|Preparing to compete in her first worlds, Canada's Jessica Savona reflects on the struggles and successes she has experienced thus far, and reveals her strategy for reaching her international potential. Pictured: Savona, third from right, stands next to coach Yelena Davydova, 1980 Olympic champion, as Canada accepts the team silver at the 2010 Pan American Championships in Guadalajara.
Preparing to compete in her first world championships next month, Canadian gymnast Jessica Savona says overcoming a torn ACL and winning a team silver medal at the recent Pan American Championships have bolstered her determination to reach top international form.
Savona, who was Canada's team at the world championships Oct. 16-24 in Rotterdam, is steadily returning to full strength following a knee injury she suffered in early 2008. She placed fourth all-around at the Canadian Championships in May, and won a team silver medal at the recent Pan American Championships in Guadalajara.
Prior to her knee injury, Savona achieved solid results in junior competitions in Canada and abroad. She placed first all-around in the Novice division at the 2006 Elite Canada meet; first all-around in the Novice division at the 2007 Canadian Championships; and first all-around in the junior division at the 2007 Elite Canada meet. Savona won a team silver medal and placed eighth all-around at the 2007 Junior Pan American Championships in Guatemala.
Savona, who turned 16 on July 19, trains at Oakville Gymnastics Club in Ontario. She is coached by Kelly and Susan Manjak and 1988 Olympian Lorne Bobkin.
In this IG Online interview, the ambitious Savona reflects on the struggles and successes she has experienced thus far, and reveals her strategy for reaching her international potential.
IG: How are your results from Guadalajara impacting your preparations for Rotterdam, in terms of your personal training program and what you think the team needs to work on?
Savona trains at Oakville Gymnastics in Ontario.
JS: Well, considering I wasn't as pleased with myself too much, it is only making me work twice as hard, because I don't want to second-guess myself at the biggest meet that I have ever been to. And I don't want to let my team down. I as well as the Canadian team pulled together at this meet and we became more of a family, which makes it easier to compete, cheer each other on and feel comfortable with one another.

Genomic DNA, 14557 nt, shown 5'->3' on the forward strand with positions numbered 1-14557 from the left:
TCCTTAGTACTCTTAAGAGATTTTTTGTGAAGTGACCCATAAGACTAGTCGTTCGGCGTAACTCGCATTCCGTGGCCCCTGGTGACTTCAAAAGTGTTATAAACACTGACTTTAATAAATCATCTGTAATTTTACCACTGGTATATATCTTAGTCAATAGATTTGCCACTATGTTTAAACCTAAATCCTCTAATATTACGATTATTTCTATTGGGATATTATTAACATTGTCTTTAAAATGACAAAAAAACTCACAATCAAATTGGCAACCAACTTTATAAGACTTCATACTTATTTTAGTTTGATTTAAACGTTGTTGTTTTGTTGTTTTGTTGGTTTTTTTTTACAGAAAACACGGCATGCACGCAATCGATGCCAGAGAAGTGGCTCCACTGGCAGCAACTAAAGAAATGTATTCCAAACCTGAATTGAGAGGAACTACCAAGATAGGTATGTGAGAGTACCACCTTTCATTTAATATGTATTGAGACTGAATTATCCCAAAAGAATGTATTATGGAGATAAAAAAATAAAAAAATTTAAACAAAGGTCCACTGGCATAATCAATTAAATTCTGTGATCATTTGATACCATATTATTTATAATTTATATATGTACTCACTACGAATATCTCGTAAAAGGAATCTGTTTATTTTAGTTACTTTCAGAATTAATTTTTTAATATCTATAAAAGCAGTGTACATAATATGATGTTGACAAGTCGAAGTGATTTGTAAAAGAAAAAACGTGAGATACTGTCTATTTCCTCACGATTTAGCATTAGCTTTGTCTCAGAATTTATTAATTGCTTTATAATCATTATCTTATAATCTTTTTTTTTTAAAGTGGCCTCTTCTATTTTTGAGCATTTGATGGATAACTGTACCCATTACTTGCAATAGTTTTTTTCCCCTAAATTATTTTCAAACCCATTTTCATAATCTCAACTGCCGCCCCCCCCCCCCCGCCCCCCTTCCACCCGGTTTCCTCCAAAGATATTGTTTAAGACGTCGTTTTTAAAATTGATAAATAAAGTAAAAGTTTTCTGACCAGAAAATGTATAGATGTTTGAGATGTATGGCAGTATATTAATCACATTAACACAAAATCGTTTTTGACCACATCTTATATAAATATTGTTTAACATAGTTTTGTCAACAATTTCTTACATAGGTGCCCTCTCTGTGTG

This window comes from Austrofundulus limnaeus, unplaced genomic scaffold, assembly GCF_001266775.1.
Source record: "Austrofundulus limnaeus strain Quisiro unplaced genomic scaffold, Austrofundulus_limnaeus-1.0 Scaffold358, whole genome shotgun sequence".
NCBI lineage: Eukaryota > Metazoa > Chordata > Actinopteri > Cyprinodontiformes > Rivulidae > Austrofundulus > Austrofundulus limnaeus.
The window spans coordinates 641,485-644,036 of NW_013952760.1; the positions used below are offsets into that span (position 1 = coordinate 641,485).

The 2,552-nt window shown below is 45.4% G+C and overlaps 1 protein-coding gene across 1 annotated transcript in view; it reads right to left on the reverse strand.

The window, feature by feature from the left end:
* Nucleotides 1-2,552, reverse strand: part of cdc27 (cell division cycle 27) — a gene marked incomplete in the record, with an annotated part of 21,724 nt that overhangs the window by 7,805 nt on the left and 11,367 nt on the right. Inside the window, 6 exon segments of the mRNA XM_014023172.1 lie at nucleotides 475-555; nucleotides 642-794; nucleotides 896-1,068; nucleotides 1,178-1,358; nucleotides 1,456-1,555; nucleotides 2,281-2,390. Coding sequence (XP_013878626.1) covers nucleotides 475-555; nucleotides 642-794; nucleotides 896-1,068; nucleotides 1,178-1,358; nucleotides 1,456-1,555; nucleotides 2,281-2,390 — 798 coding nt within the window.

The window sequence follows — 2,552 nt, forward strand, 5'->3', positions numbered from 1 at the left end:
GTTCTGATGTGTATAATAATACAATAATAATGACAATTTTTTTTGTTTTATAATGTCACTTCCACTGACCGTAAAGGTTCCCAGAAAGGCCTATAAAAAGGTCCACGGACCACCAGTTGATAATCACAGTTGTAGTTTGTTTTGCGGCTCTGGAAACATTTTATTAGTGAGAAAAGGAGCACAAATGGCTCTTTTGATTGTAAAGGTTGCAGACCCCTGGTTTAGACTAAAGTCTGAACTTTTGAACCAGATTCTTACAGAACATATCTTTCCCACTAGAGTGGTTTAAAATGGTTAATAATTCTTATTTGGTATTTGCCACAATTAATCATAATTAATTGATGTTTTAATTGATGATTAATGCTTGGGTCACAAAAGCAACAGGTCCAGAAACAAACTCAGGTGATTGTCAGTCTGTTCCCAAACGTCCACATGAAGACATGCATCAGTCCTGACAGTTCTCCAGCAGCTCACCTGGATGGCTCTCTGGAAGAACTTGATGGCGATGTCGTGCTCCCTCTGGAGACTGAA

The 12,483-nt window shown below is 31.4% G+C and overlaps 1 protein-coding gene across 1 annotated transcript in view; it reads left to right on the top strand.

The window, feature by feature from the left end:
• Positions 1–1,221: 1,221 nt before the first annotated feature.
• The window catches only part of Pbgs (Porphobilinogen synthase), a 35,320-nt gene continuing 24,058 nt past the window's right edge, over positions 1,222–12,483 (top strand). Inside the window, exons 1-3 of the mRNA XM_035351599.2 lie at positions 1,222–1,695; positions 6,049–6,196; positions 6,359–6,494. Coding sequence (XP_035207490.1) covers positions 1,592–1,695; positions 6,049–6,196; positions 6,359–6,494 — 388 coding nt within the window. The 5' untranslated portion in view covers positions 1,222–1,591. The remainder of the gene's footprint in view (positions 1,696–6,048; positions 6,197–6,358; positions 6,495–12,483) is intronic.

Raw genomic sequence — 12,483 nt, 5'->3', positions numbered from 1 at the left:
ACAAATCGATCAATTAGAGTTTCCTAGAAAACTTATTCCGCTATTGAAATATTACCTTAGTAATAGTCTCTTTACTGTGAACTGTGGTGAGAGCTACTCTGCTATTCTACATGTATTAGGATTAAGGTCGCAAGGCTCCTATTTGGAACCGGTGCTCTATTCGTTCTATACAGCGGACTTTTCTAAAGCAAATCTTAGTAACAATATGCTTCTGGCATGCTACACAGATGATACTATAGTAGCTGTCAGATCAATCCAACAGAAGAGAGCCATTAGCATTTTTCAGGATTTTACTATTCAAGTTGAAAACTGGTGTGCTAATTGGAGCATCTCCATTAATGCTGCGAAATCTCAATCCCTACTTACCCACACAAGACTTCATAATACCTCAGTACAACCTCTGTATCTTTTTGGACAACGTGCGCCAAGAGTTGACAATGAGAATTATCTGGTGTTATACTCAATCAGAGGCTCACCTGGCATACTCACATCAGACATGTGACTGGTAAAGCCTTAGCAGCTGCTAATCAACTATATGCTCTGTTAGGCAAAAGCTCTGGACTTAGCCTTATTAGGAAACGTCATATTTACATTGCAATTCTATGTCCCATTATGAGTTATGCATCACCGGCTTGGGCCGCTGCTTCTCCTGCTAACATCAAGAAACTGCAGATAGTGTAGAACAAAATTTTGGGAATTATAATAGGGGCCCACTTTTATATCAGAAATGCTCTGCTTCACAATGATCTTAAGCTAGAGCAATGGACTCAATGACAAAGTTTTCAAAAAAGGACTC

IG: The Canadian team for Rotterdam will be a relatively untested one. What do you think will be the team's strongest suits in Rotterdam?
JS: I think our team's strongest suits will be our determination to show the world that we are coming back, and that we are all able to do high-level gymnastics compared to the rest of the world.
IG: What are your personal goals for Rotterdam, and what is the team's target ranking?
JS: My goals will be to hit my routines the best possible way I can, and to put forth a full 100 percent effort for my teammates and our overall score as a team. Our target ranking is just to qualify Canada (for the 2011 World Championships) and to be placed with the best of the best.
IG: We understand that you are training with the Manjaks and Lorne Bobkin, but it looks as though Alex Bard was spotting you on bars at the Canadian Championships…
JS: Yes! I moved to Kelly's gym (Oakville Gymnastics) in the summer of 2009 to be with him, Sue and Lorne. Before Oakville I was at Gymnastics Mississauga, and Alex was my coach there. But then I hurt my knee, he retired and hired new coaches, so that was it with us after 12 years of being together. But Alex couldn't stop coaching gymnastics because he loved it too much, so he goes around helping out gymnastics clubs, and just enjoys it with no pressure. So when Oakville needed some help at the recent national championships, due to personal reasons, Alex stepped in and was a coach for us!
IG: How and when did you tear your ACL?
JS: At the end of February 2008, I tore the ACL in my right knee in training a week before a competition. I use to do a triple twist off beam from a round-off. As a warm-up I trained 2 1/2 twists, but landed on straight legs, and I kept twisting once my feet hit the ground after the 2 1/2 twist. I had surgery in May 2008.
IG: As a junior you had great success in 2006 and 2007, and then the injury happened. What gave you the incentive to return to sport at the top level?
JS: I wanted nothing more than to be back to where I was when I had success in 2007. I was the (junior) champion at the 2007 Elite Canada Championships in Abbotsford, British Columbia, and the thrill and excitement of being at the top were what I loved. I would not let anything stop me from coming back, even if it took many tries and practices before I was successful again.
I had my first meet back from surgery at the 2009 Canadian Championships. That did not go so well because I came in 13th, and it was a bad meet. Many people thought I was finished and I couldn't get back to where I was. But I guess my determination, hard work and my mental strength led me to my recent success placing fourth at the recent national championships, making the world championships team and traveling to my first ever worlds competition!
IG: Of all your routines, bars seems to be the one loaded with tough tricks, from start to finish. How much of this is based on extra training to stay off your injured ACL, or has bars always been your strongest event?
JS: Well, not all of it is because of my injury. I was always a powerful person in the legs, but bars has always been my favorite event to do because I love the thrill of swinging. And, it was the event that had always come natural to me — of course, with some exceptions. But I can say that, even with my knee surgery, I am at 100 percent now and I will soon show my power once again.